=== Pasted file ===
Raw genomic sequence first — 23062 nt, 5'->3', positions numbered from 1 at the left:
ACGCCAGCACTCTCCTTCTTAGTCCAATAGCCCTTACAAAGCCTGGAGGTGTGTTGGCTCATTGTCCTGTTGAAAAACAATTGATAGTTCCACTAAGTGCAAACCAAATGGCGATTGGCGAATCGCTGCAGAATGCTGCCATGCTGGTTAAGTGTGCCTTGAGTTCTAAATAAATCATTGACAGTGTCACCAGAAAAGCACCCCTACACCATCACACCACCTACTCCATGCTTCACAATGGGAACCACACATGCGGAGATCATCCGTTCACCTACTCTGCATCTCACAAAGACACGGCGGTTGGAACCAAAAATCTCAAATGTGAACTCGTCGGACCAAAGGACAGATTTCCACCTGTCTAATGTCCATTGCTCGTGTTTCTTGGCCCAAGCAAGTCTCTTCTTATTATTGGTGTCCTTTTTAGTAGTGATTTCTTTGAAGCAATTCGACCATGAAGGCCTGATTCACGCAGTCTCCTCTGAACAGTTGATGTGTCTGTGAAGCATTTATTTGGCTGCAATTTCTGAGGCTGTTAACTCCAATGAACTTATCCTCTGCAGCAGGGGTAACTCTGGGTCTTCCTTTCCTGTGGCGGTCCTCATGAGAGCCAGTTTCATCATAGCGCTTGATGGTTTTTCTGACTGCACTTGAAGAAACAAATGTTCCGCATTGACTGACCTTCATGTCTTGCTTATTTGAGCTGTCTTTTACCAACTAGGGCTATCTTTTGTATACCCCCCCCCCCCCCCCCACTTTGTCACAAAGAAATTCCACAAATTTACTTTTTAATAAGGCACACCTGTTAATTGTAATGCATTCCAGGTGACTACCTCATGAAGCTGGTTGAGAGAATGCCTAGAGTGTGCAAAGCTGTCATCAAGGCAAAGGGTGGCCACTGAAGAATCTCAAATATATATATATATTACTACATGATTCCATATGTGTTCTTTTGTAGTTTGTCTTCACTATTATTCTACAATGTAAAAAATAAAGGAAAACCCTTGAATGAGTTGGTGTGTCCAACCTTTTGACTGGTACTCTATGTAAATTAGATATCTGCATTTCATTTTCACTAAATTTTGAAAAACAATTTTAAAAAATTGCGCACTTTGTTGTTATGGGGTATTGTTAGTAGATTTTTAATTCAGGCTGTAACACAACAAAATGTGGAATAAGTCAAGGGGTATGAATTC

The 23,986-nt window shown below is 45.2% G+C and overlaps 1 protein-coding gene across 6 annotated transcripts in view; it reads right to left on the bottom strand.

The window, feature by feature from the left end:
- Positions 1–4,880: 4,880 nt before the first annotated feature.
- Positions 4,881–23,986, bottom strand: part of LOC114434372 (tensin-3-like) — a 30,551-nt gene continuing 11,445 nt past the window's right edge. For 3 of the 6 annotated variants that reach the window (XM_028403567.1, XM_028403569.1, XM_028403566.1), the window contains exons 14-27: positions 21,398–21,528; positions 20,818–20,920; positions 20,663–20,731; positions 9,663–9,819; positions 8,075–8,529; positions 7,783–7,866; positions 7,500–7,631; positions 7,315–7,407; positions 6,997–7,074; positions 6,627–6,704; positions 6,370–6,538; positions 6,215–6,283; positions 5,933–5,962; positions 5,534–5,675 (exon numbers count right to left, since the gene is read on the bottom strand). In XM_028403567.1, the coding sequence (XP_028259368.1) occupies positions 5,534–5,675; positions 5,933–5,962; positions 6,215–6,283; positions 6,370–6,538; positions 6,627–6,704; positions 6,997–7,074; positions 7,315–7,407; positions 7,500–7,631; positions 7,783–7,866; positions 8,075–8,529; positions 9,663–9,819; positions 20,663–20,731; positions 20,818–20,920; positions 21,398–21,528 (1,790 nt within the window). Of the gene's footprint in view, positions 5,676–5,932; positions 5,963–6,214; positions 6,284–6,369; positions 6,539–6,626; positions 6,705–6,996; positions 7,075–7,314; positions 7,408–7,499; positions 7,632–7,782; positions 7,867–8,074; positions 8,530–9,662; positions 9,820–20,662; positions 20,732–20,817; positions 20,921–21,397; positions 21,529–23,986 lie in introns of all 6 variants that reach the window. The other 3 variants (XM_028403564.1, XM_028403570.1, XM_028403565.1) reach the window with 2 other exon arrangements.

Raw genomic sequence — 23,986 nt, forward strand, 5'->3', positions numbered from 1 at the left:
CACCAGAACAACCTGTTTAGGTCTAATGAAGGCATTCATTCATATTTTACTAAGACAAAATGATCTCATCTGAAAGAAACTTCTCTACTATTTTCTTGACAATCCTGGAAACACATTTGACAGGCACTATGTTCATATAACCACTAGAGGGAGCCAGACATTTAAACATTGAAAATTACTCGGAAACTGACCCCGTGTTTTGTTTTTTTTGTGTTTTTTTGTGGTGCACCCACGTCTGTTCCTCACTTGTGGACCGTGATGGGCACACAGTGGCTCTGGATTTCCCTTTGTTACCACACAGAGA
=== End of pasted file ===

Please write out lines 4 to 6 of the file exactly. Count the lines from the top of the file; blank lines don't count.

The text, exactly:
The window, feature by feature from the left end:
- Positions 1–4,880: 4,880 nt before the first annotated feature.
- Positions 4,881–23,986, bottom strand: part of LOC114434372 (tensin-3-like) — a 30,551-nt gene continuing 11,445 nt past the window's right edge. For 3 of the 6 annotated variants that reach the window (XM_028403567.1, XM_028403569.1, XM_028403566.1), the window contains exons 14-27: positions 21,398–21,528; positions 20,818–20,920; positions 20,663–20,731; positions 9,663–9,819; positions 8,075–8,529; positions 7,783–7,866; positions 7,500–7,631; positions 7,315–7,407; positions 6,997–7,074; positions 6,627–6,704; positions 6,370–6,538; positions 6,215–6,283; positions 5,933–5,962; positions 5,534–5,675 (exon numbers count right to left, since the gene is read on the bottom strand). In XM_028403567.1, the coding sequence (XP_028259368.1) occupies positions 5,534–5,675; positions 5,933–5,962; positions 6,215–6,283; positions 6,370–6,538; positions 6,627–6,704; positions 6,997–7,074; positions 7,315–7,407; positions 7,500–7,631; positions 7,783–7,866; positions 8,075–8,529; positions 9,663–9,819; positions 20,663–20,731; positions 20,818–20,920; positions 21,398–21,528 (1,790 nt within the window). Of the gene's footprint in view, positions 5,676–5,932; positions 5,963–6,214; positions 6,284–6,369; positions 6,539–6,626; positions 6,705–6,996; positions 7,075–7,314; positions 7,408–7,499; positions 7,632–7,782; positions 7,867–8,074; positions 8,530–9,662; positions 9,820–20,662; positions 20,732–20,817; positions 20,921–21,397; positions 21,529–23,986 lie in introns of all 6 variants that reach the window. The other 3 variants (XM_028403564.1, XM_028403570.1, XM_028403565.1) reach the window with 2 other exon arrangements.